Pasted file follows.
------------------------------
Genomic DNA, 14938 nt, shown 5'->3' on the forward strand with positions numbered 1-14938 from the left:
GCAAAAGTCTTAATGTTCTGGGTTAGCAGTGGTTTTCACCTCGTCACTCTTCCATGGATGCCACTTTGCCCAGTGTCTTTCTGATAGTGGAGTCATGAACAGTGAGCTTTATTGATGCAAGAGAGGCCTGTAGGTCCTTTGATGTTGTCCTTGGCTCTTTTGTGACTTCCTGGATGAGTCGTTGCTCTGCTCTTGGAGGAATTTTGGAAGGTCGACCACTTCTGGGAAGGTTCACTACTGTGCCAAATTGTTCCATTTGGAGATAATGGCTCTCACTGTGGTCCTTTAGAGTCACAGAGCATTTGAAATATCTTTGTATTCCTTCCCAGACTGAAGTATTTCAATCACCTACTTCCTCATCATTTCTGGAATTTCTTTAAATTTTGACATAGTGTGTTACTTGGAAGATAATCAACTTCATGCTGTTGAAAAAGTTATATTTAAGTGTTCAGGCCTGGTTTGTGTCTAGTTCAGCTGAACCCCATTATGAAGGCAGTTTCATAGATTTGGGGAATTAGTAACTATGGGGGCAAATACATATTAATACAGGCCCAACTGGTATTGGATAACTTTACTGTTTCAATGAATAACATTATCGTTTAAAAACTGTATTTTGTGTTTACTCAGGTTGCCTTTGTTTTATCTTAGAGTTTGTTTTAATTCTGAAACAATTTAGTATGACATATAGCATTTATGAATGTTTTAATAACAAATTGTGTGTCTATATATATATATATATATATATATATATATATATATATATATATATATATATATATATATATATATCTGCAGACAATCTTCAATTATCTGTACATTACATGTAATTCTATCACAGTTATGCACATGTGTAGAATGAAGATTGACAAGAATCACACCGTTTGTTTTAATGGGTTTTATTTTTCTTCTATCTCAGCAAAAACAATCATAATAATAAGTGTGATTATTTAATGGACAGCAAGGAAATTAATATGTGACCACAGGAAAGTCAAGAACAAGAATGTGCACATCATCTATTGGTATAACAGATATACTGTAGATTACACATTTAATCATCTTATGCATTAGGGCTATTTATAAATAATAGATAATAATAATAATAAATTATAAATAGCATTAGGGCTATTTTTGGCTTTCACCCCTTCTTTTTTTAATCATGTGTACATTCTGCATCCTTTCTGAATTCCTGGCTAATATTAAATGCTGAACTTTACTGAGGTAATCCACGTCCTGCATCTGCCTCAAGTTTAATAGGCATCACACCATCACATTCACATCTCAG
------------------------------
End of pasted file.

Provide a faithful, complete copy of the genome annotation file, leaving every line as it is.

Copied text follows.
Genomic DNA, 14938 nt, shown 5'->3' on the forward strand with positions numbered 1-14938 from the left:
GCAAAAGTCTTAATGTTCTGGGTTAGCAGTGGTTTTCACCTCGTCACTCTTCCATGGATGCCACTTTGCCCAGTGTCTTTCTGATAGTGGAGTCATGAACAGTGAGCTTTATTGATGCAAGAGAGGCCTGTAGGTCCTTTGATGTTGTCCTTGGCTCTTTTGTGACTTCCTGGATGAGTCGTTGCTCTGCTCTTGGAGGAATTTTGGAAGGTCGACCACTTCTGGGAAGGTTCACTACTGTGCCAAATTGTTCCATTTGGAGATAATGGCTCTCACTGTGGTCCTTTAGAGTCACAGAGCATTTGAAATATCTTTGTATTCCTTCCCAGACTGAAGTATTTCAATCACCTACTTCCTCATCATTTCTGGAATTTCTTTAAATTTTGACATAGTGTGTTACTTGGAAGATAATCAACTTCATGCTGTTGAAAAAGTTATATTTAAGTGTTCAGGCCTGGTTTGTGTCTAGTTCAGCTGAACCCCATTATGAAGGCAGTTTCATAGATTTGGGGAATTAGTAACTATGGGGGCAAATACATATTAATACAGGCCCAACTGGTATTGGATAACTTTACTGTTTCAATGAATAACATTATCGTTTAAAAACTGTATTTTGTGTTTACTCAGGTTGCCTTTGTTTTATCTTAGAGTTTGTTTTAATTCTGAAACAATTTAGTATGACATATAGCATTTATGAATGTTTTAATAACAAATTGTGTGTCTATATATATATATATATATATATATATATATATATATATATATATATATATATATATATATATATATCTGCAGACAATCTTCAATTATCTGTACATTACATGTAATTCTATCACAGTTATGCACATGTGTAGAATGAAGATTGACAAGAATCACACCGTTTGTTTTAATGGGTTTTATTTTTCTTCTATCTCAGCAAAAACAATCATAATAATAAGTGTGATTATTTAATGGACAGCAAGGAAATTAATATGTGACCACAGGAAAGTCAAGAACAAGAATGTGCACATCATCTATTGGTATAACAGATATACTGTAGATTACACATTTAATCATCTTATGCATTAGGGCTATTTATAAATAATAGATAATAATAATAATAAATTATAAATAGCATTAGGGCTATTTTTGGCTTTCACCCCTTCTTTTTTTAATCATGTGTACATTCTGCATCCTTTCTGAATTCCTGGCTAATATTAAATGCTGAACTTTACTGAGGTAATCCACGTCCTGCATCTGCCTCAAGTTTAATAGGCATCACACCATCACATTCACATCTCAG